The House of the Dead Remake isn’t a bad way to kill time. Or hordes of zombies for that matter.
If you’re of a certain age, light gun games in the arcade will hold a special place in your heart. I spent an enormous amount of time — and money — on the likes of Time Crisis, Area 51, and of course The House of the Dead and its numerous sequels. There were few arcade experiences as enjoyable as pointing a plastic pistol at a screen and blasting away at bad guys, and that enjoyment was even ported to home consoles with a reasonable amount of success. The House of the Dead 2 on Dreamcast was a source of a lot of fun for my friends and me, and the remake of the second and third game on Wii were equally as enjoyable. In the modern era though, light guns are somewhat defunct. Modern TVs don’t work with them, and the only way to really get a similar experience is with a VR setup. Still, The House of the Dead Remake has been released by Forever Entertainment for PC and console with the need for more traditional control methods. Let’s see how it fares.
The story — amusing, I know — is that you as either Agent Rogan or Agent G are investigating the Curian Mansion where there are strange goings on. It turns out that the Dr. Curian has an army of zombies and other assorted monsters at his disposal, and it’s up to you, potentially with a friend in tow, to stop him by rescuing scientists and ventilating the undead. The story is, of course, utterly meaningless but it provides a nice schlocky backdrop to the action. There are different routes to take, and marginally different endings depending on your character and performance throughout your playtime. Of course, all of this is no different to that enjoyable classic from the arcades. The real question is how does this remake update things and how does it perform with a controller.
In terms of the latter, it controls about as well as you might expect a light gun game to when using a controller. The likes of Blue Estate have shown that games like this can work well enough without a lightgun, but I feel that The House of The Dead Remake doesn’t take a lot of consideration into how different the light gun and controller control schemes are. The action, especially on the harder settings, feels just as fast as the arcade, but without the fast response time a light gun can provide. I often found myself flailing the crosshair around the screen blasting at anything I could until I got the sensitivity to where I wanted it, and even then I found it difficult to hit everything I wanted to accurately when the screen became busy with the undead.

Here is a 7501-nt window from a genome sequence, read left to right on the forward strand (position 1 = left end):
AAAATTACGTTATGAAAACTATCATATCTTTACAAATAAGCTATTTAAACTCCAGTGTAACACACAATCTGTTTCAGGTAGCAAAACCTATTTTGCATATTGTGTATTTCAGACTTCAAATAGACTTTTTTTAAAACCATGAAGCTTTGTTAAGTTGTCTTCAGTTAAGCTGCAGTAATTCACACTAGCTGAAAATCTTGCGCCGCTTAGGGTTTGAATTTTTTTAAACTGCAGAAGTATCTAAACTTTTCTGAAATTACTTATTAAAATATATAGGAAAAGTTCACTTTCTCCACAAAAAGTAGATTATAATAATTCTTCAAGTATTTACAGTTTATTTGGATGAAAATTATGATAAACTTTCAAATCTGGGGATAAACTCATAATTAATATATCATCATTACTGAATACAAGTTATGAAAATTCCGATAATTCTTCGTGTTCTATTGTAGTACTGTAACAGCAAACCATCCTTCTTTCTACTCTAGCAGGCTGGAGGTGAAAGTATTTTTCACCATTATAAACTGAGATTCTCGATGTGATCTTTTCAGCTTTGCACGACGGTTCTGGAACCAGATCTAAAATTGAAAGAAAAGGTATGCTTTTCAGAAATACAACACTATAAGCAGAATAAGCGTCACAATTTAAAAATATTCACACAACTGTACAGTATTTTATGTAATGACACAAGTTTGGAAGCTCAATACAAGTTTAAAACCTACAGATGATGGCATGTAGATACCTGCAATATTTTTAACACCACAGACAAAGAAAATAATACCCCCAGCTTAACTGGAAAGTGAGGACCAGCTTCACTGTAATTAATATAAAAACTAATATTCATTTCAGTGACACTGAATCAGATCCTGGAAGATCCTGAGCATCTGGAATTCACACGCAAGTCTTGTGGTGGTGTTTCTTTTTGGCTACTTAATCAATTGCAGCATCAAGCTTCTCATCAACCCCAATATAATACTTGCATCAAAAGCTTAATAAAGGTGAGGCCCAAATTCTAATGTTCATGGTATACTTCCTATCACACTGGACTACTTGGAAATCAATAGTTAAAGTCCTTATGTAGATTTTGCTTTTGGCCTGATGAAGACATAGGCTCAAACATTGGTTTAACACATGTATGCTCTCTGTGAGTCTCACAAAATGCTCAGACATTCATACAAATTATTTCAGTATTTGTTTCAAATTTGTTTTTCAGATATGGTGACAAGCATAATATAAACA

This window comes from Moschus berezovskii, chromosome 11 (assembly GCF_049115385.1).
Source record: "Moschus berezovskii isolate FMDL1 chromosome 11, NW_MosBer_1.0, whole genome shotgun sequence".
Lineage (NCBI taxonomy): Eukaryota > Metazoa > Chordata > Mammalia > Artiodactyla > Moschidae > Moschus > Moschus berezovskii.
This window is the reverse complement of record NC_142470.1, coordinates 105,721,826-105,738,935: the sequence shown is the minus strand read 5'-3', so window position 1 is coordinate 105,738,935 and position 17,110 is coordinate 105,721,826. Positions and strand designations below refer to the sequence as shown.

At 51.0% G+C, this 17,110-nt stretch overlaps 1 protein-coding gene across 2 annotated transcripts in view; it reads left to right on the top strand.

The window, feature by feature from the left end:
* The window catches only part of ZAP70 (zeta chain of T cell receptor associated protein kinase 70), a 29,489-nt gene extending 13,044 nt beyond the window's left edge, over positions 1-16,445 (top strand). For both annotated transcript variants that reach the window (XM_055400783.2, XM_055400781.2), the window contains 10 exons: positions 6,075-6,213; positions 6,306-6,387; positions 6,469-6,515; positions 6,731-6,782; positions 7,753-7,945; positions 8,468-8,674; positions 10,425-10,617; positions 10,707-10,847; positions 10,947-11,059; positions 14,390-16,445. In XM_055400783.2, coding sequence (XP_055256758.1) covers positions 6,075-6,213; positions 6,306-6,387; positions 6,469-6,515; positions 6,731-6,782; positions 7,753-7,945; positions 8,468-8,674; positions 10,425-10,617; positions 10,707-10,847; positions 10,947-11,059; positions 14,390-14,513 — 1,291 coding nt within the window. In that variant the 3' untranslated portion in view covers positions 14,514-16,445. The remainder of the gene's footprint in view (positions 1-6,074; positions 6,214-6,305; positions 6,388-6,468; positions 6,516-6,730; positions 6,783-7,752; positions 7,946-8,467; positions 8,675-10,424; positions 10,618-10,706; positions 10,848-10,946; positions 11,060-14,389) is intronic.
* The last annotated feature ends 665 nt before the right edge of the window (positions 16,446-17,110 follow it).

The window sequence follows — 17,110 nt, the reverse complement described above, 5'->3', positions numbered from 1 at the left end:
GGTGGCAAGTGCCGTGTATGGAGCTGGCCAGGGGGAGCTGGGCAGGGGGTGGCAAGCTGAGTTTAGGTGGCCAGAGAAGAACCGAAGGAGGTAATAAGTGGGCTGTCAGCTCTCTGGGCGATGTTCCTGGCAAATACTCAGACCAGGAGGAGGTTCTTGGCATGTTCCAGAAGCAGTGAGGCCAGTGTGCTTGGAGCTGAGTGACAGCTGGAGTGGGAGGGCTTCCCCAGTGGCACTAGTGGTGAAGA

Luckily, you are provided with plenty of credits, along with the ability to get more credits by sacrificing a portion of your score, so getting to the end isn’t really in any doubt on the basic difficulties. But that control scheme really is difficult to get the hang of. Some of the faster moving bosses are an absolute nightmare to hit with any accuracy as they flitter across the screen far faster than you can aim. Wild blasting got me much further than trying to actually hit those weak points. It was frustrating until I got the hang of the controls, and even then it wasn’t flawless.
Other updates are quite enjoyable though. There’s a horde mode, which provides you with the basic game but with significantly more zombies. It was a lot of fun to hammer through tons of zombies all at once, even though it did ramp up the difficulty and cause the camera to occasionally fly around the screen trying to focus on the closest threat. There are several included difficulty modes, which is nice, and a gallery to look at the zombie character models.
Most enjoyable though, is one that you’ll have to earn through play. If you can finish the game whilst saving all the scientists, you’ll unlock the armoury, allowing you to find new weapons to use throughout subsequent runs through the game. And these are really good fun, even if there are only a handful to choose from. The assault rifle will utterly decimate everything in front of you, and the pitter will hilariously harpoon zombies to the wall and floor with a good hit. Honestly, these weapons trivialise some of the difficulty in the game, but are great fun to play with if and when you acquire them.
The presentation is a bit of a let-down though. I would have expected a full remake in this era to look much more impressive, but the visuals in The House of the Dead Remake are that of an early Xbox 360 era title. Characters lack detail and environments, whilst certainly more interesting than the original, look dated by today’s standards. The sounds, music, and voicework feel as though they are the same as the original. If they have been updated or re-recorded then I didn’t pick up on it.
Then there’s the shoddy, typo riddled subtitles, and occasionally framerate stutters that all feel as though they shouldn’t be in a 2022 release. It feels rushed, and with a £20 price tag for a remake of a well loved game that can arguably be finished in under 45 minutes, then I feel that’s a hard sell. If this was a pack of the first four games then I’d say it was a bargain even with those issues, but for a single game it’s certainly overpriced.
Regardless, I did enjoy The House of the Dead Remake for what it was. As a slight spruce up of a classic, it certainly is fun in spite of having to use a controller, and it’s even more enjoyable if you can grab a friend to play with you in the local co-op — no online though for some reason. Whilst I’d prefer a full pack, this will have to suffice for now, and there are certainly worse ways to spend an evening. Now, how about someone remakes Vampire Night, eh?
The House of the Dead Remake is available now on PC, Playstation, Xbox, and Nintendo Switch.